Washing Ice Cubes
(May 6, 2010)
|My mother-in-law was at the sink running water. I asked her what she was doing and she replied “washing ice cubes.” One of the other people in the kitchen stated that what “mom” had just said about ice cubes sounded like something his old sergeant would have made him do. Keep the young airman or private occupied. We all know that empty hands are the devil's tools. If you don't keep those junior troops busy, even if it is doing something totally useless, such as cleaning a sidewalk with a toothbrush, they will get into trouble.|
Have you ever looked at the word trouble? It comes from the Spanish word “trabajo” which means work. In this case the perception is the lack of work will generate trouble. I do need to explain that the ice cubes I am talking about are the plastic type. They are filled with liquid and
Van E. Harl
|frozen. Placed in your drink they cool it without melting, thereby avoiding a watering down of your drink.|
|The discussion about make-work projects for young enlisted troops and for that matter the odd second lieutenant continued. All the veterans in my kitchen had to tell their favorite unnecessary work “war-story.” How someone with just a little more rank than they had, forced a junior veteran to perform some meaningless task, just because that senior military person could get away with it. There is room for interpretation here depending on rank and age. What may be a genuine needed project in the eyes of the old NCO is just a lot of Bravo Sierra to the Airman.|
There will always be the need for “detail' troops; troops who have to sweep and pick-up and haul and of course, paint the rocks. But in today's lean military we are running out of junior troops to do details.
When I first came in the Air Force as a security police officer I had 5.4 people for every 24 hour post I was required to man (such as the main gate.) This multiple factor gave me a few extra bodies hanging around the squadron to get “details” done. By the time I retired the “cops” had a multiple factor of 3.9 to man the same 24-hour post. There just are no extra troops sitting around in the dorm idle that can be tasked to pick up litter.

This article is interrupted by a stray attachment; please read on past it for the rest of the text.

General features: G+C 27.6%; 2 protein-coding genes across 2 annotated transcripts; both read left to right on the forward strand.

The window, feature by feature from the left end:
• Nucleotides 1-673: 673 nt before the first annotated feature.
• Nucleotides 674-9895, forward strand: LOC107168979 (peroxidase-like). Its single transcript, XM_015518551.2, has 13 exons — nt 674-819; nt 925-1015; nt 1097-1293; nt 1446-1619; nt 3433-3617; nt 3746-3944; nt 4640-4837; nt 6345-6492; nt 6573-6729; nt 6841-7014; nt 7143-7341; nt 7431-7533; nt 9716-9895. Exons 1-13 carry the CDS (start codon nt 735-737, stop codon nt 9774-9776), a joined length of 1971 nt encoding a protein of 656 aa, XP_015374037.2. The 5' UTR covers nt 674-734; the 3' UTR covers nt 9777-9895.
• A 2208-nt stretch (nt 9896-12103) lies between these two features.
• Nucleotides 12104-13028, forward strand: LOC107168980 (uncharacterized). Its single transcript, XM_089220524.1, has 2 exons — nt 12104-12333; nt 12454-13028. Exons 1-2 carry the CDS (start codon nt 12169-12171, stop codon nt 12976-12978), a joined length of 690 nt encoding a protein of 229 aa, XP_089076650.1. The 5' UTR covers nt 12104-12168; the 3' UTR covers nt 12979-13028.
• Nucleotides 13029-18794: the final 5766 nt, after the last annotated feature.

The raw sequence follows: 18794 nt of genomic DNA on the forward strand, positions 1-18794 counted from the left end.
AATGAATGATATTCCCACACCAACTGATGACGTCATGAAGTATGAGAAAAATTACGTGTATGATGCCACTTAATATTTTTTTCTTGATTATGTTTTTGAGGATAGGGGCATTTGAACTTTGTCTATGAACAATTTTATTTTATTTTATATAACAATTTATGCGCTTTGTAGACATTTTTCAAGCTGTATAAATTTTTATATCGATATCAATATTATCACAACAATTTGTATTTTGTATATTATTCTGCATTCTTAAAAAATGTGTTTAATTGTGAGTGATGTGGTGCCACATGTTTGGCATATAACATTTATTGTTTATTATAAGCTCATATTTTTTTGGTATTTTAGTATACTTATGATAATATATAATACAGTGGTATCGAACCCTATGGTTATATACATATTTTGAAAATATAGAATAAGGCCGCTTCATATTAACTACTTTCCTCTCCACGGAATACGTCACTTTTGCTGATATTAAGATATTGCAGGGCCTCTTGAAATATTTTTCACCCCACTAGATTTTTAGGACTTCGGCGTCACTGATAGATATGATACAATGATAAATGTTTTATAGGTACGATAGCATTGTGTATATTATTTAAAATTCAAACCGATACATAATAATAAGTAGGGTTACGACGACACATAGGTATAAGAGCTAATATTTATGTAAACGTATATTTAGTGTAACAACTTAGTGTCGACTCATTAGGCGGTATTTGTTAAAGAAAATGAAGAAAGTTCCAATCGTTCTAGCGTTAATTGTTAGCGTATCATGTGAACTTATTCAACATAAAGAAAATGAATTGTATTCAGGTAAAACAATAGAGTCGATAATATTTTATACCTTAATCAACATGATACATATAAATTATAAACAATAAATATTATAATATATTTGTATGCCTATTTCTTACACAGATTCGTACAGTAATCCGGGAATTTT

The number of airmen you are authorized for your unit is based on your stateside, peacetime mission. In today's Air Force you will get to deploy to forward bases such as in Iraq. The problem is the peacetime mission back at your home base still has to be accomplished. Gates have to be guarded, aircraft have to be fixed, people want to get paid and folks still get sick. We definitely don't have time or manpower to paint rocks.
So whom do you pull away from their regular duties for details, the cops on the gates? They are already “stealing” from other career fields to create part time (augmentee) cops. Remember in time of crisis everyone becomes a security expert and the first thing they order, is “double the guard.” Do we take the surgical technician right out of the operating room? Or, do we take the maintenance troop from that aircraft he is trying to repair and return to the “fight?”
Since the downsizing of the military in the early 1990's and the end of the cold war, the real-world mission not only failed to get smaller, it has grown. We are doing more with a whole lot less troops. I don't even want to hear the “work smarter not harder” stuff. The Department of Defense needs more people if the US plans to keep up the current rate of deployment.
When I observe some senior military official, either in uniform or a civilian, trying to tell the public that our military does not need more active duty troops, I just don't believe it. We don't have enough active duty troops, even with the Guard and Reserve helping, to meet all our future short term deployment commitments, let alone long range plans. At the rate we are using up the Guard and Reserve we are going to cripple those organizations for years to come.
No, nobody is going to be “washing ice cubes” in today's military. There are no extra troops just sitting around doing nothing, waiting to be misused on make-work details. We need more troops and we need fewer rocks to paint.
By Van E. Harl
Major Van E. Harl, USAF Ret., was a career police officer in the U.S. Air Force. He was the Deputy Chief of police at two Air Force Bases and the Commander of Law Enforcement Operations at another. Major Harl is a graduate of the U.S. Army Infantry School, the Air Force Squadron Officer School and the Air Command and Staff College. After retiring from the Air Force he was a state police officer in Nevada.
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